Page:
After retiring at thirty-five, billionaire Matt Coolidge should have it made. Instead, he’s got chronic migraines and high blood pressure. Oh, and during his workaholic years, he completely forgot to have a love life. Now he’s just trying to relax in between arguing with his mother about the fate of the family farm, not to mention his lack of a family of his own.
Then Matt’s childhood best friend, Dara Marley, rolls back into town. Ten years after a stupid argument ended a longtime friendship, they’ve both matured, and it’s time to let bygones be bygones.
Especially since they’re having a baby together.
Thanks to frozen embryos from years ago, Dara’s pregnant… and alone after her husband walked out. She wants her child to have a father, so she’s turning to the most logical place—the biological father, and the man she’s always regretted falling out with.
But with two judgmental families who can’t stand each other, and both Matt and Dara just trying to find their footing, they agree to keep the pregnancy quiet for now. Because somehow, he doesn’t think this flavor of “having a family” will appease his mother…
This 79,000 word novel was previously published.
Dara wasn’t surprised that Matt looked good. She just hadn’t been prepared for how good. Sure, he’d long ago morphed from a gangly kid into a guy who could’ve modeled his way through college, but he wore his thirties better than he had any right to. And she’d been in Los Angeles for the past ten years—she’d seen her share of attractive men.
She shook herself. Was she really ogling Matt? Of course she was. She’d never even entertained the idea of being more than friends with him, but right now, checking him out was easier than watching his expression, because she wasn’t entirely sure how this was going to play out. If he’d talk to her, or if he was a breath away from a “get the fuck out of here”. And if he talked to her, she had some news—and a question—that might yet bring out that “get the fuck out of here”.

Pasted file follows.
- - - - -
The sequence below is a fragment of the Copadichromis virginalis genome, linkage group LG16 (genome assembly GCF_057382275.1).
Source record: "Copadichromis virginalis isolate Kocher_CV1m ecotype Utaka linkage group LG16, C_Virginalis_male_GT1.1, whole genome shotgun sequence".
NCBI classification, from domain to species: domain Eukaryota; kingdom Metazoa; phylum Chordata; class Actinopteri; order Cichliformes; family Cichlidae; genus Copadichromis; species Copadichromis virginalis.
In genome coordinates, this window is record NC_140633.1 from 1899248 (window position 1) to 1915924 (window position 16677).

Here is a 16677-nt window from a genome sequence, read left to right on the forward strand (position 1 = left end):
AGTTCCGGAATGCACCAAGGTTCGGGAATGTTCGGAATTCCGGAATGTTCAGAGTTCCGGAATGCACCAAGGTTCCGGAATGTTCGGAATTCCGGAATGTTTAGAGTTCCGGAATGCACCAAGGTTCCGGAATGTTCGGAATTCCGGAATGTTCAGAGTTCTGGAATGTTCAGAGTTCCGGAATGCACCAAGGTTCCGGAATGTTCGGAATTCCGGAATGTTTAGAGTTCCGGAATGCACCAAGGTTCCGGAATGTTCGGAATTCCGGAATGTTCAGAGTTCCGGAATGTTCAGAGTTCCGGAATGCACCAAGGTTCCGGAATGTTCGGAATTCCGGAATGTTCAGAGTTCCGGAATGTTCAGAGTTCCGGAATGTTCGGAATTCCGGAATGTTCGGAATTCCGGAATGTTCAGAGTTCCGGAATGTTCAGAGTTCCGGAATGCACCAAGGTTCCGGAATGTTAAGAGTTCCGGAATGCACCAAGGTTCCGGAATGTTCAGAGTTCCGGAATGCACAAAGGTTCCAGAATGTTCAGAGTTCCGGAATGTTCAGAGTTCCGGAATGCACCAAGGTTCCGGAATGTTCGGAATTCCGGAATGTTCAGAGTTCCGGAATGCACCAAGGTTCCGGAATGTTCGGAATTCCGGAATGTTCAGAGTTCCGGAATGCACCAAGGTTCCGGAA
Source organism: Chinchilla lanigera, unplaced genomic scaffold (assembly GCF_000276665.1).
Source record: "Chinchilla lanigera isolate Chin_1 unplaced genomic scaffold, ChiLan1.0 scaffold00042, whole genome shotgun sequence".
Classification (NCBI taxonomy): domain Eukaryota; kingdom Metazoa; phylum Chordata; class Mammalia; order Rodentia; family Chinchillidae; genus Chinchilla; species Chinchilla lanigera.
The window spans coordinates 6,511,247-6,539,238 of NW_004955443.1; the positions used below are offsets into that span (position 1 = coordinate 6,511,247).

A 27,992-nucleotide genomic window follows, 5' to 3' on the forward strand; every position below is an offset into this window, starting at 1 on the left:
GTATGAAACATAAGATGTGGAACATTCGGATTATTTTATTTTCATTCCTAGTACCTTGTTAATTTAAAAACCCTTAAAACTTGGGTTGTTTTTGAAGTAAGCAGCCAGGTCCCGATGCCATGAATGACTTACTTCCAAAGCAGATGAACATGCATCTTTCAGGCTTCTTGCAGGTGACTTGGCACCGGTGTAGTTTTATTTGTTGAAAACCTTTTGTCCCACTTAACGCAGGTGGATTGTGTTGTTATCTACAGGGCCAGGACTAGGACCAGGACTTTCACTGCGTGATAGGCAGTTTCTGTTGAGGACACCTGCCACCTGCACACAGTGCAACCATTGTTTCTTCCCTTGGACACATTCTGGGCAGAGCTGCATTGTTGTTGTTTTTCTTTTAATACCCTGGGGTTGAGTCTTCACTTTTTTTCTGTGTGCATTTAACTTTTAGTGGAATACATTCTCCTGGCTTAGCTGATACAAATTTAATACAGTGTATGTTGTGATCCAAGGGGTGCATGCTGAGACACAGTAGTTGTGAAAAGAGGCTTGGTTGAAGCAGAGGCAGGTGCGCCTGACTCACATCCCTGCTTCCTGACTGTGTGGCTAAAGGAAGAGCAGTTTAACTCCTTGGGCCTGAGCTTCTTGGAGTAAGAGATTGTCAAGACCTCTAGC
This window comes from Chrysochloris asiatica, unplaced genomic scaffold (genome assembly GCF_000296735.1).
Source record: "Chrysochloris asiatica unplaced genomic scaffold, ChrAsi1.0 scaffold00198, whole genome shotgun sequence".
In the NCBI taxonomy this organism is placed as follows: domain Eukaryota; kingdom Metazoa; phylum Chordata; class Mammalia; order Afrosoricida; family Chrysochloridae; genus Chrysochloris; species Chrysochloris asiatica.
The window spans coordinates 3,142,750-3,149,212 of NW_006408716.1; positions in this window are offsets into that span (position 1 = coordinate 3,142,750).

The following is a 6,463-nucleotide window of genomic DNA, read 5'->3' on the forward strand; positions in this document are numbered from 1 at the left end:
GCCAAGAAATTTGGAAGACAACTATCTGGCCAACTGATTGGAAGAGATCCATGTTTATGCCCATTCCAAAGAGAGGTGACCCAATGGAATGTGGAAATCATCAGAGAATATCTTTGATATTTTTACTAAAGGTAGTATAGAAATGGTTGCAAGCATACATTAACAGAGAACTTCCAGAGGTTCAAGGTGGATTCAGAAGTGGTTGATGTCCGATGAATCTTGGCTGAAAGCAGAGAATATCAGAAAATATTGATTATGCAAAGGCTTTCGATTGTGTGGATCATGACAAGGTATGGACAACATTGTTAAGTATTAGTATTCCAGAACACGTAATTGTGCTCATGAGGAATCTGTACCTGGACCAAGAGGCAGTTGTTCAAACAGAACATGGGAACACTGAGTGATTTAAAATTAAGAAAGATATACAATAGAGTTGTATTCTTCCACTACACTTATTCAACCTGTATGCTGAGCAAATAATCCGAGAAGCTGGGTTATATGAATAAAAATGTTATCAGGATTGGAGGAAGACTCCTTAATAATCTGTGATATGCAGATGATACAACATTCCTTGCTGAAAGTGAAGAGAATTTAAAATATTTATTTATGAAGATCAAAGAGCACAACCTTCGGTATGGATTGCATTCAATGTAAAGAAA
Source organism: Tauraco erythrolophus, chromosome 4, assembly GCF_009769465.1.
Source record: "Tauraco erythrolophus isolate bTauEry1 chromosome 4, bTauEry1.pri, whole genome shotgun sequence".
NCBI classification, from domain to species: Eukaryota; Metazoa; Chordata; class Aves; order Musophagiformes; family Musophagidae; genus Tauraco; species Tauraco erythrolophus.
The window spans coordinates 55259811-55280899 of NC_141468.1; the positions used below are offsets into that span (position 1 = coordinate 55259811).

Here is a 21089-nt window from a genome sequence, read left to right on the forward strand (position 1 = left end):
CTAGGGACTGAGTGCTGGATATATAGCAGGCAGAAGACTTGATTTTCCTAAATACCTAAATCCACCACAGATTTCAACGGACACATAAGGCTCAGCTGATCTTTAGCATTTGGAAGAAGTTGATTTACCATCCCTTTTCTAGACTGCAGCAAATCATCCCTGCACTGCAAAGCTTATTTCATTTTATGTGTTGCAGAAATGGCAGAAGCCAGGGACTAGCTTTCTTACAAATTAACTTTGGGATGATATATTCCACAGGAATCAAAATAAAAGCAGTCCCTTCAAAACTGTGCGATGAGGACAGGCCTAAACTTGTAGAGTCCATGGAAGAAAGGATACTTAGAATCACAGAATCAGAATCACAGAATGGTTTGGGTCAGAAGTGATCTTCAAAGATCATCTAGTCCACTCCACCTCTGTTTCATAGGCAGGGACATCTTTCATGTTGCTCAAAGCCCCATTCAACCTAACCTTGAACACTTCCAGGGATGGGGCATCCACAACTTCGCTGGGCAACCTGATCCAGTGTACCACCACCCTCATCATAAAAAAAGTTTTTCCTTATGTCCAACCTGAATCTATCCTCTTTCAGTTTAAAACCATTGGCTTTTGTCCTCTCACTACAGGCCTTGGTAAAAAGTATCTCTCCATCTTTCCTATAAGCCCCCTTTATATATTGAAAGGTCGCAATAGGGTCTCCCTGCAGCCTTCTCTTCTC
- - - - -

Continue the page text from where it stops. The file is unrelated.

Beside her, Beth cleared her throat. “I’ll, um, let you two catch up.” Gesturing at the horse, she added, “Do you want me to put her away for you?”
He glanced at the dapple gray as if he’d forgotten the horse was there at all. “Um… I…”
“I’ll try not to keep you too long,” Dara said. “There’s something I need to talk to you about. And I figured it would be best to do it in person.”
His eyes widened a little further. “Oh. Um.” He glanced at his horse. “I should really—”
“I’ve got her. Go.” Beth gestured at other end of the barn. “You’re welcome to use my office.”
Matt hesitated. “Sure. Thanks.” He took a step toward Dara, but paused. To his sister, he said, “I think we need to bring Whiskey and Lady in. They both look like they’re going to foal any minute.”
Beth nodded. “I’ll take care of them too. Go.”
Matt glanced at the horse, then nodded and gestured for Dara to come with him.
As they walked, she checked out their surroundings. The barn was bigger now—the loft was new, and Dara could’ve sworn the aisle hadn’t been quite that long before. There definitely hadn’t been quite so many stalls. For that matter, the aisle had been packed dirt before, and it was smooth concrete now, and lined with gleaming metal-edged white cedar doors. No bars on the doors, of course—neither Matt nor Beth would’ve allowed that.
This place had changed so much, and yet in a lot of ways, it still felt the same. Just being here screwed with her balance. She’d been back in Aspen Mill for two weeks, staying with her parents in her childhood home until she’d moved into a rental house across town, but it was this place that took her breath away. Coming back to the Coolidge farm was, more than anyplace else she’d been recently, like coming home. It was like she’d never left, and at the same time, like she’d been away for far too long.
Which may have had less to do with the building and more to do with the man walking silently beside her.